suddenly discovered

My favourite thing right now is how May's campaign performances have turned into a variant of A Compilation of Robots Falling Down, but a close second is all the people who have spent two years arguing that "the polls are definitely wrong" have suddenly discovered that "the polls are definitely right" (or the other way around, depending on your political preferences).

(As for the polls, at least YouGov have sobered up enough that they've added confidence intervals to their graphs :-)
posted by effbot at 7:33 AM on June 2


I'm surprised and pleased to see that Corbyn is pro-Accord, given that he's anti-Remain.

I can't work out why this would surprise anyone with a reasonably fleshed out picture of Corbyn's motivations. Literally, I don't see why the two issues would be correlated. And calling Corbyn anti-remain seems to lack nuance, too. I suspect that the reasons he failed to be adequately pro-Europe in the referendum were wonkish worries about the levels of competition it enforces rather than the parochialism that plagues the leave campaign.
posted by ambrosen at 7:33 AM on June 2 [1 favorite]


I'm still not going to vote Lib Dem, but if they keep up their policy of targeting estate agents with stupid stunts I may reconsider this...
posted by Devonian at 7:35 AM on June 2 [2 favorites]


Conservatives seem to be floating Ben Gummer as a post election Brexit Secretary

This seems like such an obviously bad move on their part that there must be a grand master plan behind it, right? Right? (Then again, many of us thought that about making Boris foreign sec...)

Maybe they're just communicating with Lynton Crosby via a really bad phone line. ("Whatever you do, [static static static] reactivate Nigel Farage!") Or maybe he's not actually the Machiavellian super-genius we've all been led to expect after all...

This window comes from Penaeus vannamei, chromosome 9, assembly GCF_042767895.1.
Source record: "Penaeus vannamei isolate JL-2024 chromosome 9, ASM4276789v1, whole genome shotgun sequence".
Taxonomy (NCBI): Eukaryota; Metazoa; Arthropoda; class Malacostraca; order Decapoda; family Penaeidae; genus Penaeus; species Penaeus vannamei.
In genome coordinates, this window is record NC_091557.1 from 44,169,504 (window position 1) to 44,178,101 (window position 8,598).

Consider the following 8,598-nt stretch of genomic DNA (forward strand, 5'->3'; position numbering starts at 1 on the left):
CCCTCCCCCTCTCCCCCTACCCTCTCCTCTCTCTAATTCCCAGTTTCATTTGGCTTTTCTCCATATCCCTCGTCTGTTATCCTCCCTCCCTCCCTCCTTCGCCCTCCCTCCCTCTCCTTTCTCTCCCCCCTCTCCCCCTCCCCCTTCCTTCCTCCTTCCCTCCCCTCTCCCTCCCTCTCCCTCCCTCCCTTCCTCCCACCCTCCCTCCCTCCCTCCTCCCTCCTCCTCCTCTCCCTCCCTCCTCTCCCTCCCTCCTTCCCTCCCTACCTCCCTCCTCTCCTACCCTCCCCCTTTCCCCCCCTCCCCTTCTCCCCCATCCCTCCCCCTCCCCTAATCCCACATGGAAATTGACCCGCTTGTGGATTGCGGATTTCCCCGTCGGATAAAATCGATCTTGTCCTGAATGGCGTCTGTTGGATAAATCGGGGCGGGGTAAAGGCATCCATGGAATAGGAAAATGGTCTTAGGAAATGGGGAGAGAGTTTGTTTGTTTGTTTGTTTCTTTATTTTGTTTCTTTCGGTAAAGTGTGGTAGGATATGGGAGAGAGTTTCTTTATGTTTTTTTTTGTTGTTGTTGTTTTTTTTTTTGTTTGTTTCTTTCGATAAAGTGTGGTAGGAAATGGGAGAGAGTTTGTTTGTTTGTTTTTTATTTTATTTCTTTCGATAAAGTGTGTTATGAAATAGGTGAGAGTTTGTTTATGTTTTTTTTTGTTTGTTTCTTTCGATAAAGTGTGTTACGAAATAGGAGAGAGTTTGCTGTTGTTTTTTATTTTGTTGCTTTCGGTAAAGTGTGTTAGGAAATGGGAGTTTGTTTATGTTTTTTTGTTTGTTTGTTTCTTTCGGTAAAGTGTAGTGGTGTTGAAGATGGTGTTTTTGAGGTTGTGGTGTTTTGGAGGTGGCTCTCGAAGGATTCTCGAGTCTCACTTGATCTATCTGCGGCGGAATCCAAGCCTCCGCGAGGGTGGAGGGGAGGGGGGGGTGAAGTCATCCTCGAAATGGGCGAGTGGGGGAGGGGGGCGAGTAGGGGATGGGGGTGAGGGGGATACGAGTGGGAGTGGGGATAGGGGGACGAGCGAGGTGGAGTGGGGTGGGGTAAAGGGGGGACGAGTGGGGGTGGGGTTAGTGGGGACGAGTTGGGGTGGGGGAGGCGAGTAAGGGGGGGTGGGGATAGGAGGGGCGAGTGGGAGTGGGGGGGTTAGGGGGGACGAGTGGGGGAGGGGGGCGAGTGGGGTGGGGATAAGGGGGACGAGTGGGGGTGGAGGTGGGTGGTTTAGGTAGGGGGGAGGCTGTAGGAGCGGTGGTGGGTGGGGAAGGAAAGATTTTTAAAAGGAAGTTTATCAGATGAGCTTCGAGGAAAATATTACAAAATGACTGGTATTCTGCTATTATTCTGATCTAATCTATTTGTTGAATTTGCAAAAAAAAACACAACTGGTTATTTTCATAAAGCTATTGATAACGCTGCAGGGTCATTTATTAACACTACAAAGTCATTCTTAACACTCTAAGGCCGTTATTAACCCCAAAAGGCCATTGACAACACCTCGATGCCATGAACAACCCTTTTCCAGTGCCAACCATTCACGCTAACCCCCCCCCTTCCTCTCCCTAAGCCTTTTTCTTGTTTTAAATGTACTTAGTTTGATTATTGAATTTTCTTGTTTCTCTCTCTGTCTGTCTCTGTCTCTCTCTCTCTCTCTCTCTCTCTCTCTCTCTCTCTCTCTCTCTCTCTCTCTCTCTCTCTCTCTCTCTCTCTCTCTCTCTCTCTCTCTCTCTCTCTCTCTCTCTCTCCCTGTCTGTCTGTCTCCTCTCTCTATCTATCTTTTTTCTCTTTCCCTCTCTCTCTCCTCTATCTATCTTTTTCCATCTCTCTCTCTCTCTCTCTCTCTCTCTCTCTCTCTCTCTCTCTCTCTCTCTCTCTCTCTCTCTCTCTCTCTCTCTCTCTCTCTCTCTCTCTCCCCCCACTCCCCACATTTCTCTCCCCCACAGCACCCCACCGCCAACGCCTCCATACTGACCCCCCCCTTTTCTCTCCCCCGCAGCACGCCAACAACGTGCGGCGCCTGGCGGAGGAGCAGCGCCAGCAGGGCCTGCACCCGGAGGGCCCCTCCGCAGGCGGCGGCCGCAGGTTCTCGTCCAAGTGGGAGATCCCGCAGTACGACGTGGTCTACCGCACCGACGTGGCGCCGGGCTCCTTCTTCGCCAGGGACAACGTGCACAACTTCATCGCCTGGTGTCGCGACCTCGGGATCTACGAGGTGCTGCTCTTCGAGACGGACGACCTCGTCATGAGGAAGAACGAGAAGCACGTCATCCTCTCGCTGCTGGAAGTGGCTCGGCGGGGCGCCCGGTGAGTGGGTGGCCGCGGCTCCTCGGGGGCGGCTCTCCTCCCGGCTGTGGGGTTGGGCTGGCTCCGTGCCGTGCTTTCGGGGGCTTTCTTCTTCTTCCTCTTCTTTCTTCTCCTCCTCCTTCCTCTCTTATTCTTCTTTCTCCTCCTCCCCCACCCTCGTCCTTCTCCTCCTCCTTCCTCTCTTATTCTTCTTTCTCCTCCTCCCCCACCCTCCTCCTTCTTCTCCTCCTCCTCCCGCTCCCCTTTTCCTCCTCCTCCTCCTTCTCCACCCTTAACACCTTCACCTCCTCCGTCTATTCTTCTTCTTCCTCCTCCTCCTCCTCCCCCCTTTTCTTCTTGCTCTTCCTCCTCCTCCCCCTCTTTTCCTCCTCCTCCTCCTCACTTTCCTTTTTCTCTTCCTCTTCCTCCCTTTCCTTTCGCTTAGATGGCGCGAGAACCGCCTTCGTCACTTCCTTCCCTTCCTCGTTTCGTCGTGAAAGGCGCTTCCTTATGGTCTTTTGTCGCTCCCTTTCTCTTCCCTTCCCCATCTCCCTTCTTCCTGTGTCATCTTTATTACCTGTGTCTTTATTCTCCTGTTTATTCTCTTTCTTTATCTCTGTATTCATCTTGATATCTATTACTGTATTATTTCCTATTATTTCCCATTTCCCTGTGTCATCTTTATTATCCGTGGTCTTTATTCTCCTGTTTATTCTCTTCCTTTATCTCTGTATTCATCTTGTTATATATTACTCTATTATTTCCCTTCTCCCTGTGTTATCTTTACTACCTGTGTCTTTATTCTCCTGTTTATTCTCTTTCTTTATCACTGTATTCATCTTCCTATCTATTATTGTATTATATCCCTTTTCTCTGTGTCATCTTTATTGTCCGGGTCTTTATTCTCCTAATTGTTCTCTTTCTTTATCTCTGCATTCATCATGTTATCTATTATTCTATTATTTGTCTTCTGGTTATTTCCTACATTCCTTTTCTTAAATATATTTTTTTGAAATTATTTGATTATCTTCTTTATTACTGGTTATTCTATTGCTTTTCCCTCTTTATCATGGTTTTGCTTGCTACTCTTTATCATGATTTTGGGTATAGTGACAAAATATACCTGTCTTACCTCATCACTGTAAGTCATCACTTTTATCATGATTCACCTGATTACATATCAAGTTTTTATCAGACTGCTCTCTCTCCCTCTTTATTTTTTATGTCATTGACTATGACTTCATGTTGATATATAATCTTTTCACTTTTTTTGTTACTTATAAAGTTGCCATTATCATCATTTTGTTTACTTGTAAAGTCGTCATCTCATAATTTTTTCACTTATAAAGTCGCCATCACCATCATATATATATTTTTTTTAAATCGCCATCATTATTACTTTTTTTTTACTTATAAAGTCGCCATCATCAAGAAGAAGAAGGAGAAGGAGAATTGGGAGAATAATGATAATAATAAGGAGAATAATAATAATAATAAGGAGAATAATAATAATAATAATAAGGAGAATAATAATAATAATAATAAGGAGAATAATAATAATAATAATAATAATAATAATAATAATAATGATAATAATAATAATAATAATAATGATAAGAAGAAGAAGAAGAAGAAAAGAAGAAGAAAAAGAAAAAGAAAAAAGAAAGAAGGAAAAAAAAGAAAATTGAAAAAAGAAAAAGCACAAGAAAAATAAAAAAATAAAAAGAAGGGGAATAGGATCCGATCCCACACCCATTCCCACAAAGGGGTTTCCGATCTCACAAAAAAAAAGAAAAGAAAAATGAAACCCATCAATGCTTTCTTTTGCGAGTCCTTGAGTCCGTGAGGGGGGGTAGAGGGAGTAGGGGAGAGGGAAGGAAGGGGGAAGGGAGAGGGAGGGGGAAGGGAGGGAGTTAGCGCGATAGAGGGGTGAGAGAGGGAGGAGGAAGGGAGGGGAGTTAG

posted by Catseye at 7:38 AM on June 2 [1 favorite]


My favourite thing right now is how May's campaign performances have turned into a variant of A Compilation of Robots Falling Down yt , but a close second is all the people who have spent two years arguing that "the polls are definitely wrong" have suddenly discovered that "the polls are definitely right" (or the other way around, depending on your political preferences).

(As for the polls, at least YouGov have sobered up enough that they've added confidence intervals to their graphs :-)


It's good to temper our optimism and continue to fight to win a better world for ordinary people of all kinds.
posted by Rustic Etruscan at 7:42 AM on June 2 [2 favorites]


This seems like such an obviously bad move on their part that there must be a grand master plan behind it, right? Right? (Then again, many of us thought that about making Boris foreign sec...)

I think it must be a work experience kid called Barry with sarcasm-blindness. They just seem to have got very blase about suggesting things they have to know will go down badly with various elements of their base.

Barry: "Hey, you know how a lot of our voters are elderly middle Englanders who own their homes, and how we've always made a big thing of attacking inheritance tax?"
Lynton: "Yes... Go on."